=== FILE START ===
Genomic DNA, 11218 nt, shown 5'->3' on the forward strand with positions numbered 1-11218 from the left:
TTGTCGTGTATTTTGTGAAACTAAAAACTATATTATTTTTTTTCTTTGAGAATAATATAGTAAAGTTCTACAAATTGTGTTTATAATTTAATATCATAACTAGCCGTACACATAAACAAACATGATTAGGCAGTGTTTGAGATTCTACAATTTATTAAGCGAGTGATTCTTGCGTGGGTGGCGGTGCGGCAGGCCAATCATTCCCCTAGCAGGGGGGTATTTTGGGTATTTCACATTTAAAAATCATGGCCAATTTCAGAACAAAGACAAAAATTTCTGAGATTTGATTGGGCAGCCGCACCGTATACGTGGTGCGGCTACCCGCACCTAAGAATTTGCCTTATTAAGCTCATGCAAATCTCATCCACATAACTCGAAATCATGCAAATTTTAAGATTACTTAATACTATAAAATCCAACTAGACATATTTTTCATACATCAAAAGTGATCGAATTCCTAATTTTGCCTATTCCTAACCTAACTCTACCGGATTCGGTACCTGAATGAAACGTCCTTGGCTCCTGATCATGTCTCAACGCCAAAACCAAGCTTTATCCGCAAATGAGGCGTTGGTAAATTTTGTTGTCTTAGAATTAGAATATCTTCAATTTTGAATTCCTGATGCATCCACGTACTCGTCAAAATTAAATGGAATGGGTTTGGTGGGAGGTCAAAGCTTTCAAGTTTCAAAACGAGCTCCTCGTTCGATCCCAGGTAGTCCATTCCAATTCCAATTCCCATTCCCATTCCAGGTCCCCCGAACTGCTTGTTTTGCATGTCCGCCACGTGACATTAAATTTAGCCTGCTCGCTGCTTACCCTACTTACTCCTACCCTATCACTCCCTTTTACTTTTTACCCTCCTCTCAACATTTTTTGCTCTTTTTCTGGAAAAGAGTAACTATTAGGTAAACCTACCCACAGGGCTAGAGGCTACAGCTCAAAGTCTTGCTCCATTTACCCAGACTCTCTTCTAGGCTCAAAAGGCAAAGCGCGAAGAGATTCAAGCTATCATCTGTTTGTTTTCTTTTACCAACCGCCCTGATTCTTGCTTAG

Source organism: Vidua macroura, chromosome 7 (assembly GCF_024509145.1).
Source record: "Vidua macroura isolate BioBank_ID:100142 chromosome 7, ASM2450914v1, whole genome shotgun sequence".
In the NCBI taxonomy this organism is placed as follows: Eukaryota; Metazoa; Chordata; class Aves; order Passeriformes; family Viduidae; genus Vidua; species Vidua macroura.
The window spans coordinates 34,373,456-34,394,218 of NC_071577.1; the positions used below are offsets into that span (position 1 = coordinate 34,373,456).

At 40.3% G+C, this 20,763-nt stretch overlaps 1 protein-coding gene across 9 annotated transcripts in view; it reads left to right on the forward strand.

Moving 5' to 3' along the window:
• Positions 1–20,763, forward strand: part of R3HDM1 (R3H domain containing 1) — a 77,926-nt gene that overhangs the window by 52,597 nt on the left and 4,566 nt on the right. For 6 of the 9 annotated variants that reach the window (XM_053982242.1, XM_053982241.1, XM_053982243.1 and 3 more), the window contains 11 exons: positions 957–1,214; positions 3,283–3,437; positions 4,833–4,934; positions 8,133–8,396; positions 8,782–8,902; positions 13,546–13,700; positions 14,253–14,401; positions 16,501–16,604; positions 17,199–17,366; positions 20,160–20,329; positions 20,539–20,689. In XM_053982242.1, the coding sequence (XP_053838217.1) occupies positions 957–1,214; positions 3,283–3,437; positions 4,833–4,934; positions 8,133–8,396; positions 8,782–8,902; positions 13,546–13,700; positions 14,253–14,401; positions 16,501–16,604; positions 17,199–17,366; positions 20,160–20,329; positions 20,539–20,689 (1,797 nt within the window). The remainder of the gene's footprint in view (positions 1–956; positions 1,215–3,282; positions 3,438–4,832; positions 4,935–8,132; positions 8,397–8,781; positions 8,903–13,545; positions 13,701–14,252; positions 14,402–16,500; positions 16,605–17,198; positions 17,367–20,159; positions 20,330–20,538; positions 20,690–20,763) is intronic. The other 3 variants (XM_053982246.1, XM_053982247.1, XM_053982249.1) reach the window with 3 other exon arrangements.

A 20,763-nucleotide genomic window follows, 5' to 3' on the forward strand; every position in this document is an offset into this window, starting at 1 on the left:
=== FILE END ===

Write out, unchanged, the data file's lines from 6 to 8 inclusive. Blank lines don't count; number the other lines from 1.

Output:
The window spans coordinates 34,373,456-34,394,218 of NC_071577.1; the positions used below are offsets into that span (position 1 = coordinate 34,373,456).

At 40.3% G+C, this 20,763-nt stretch overlaps 1 protein-coding gene across 9 annotated transcripts in view; it reads left to right on the forward strand.

Moving 5' to 3' along the window: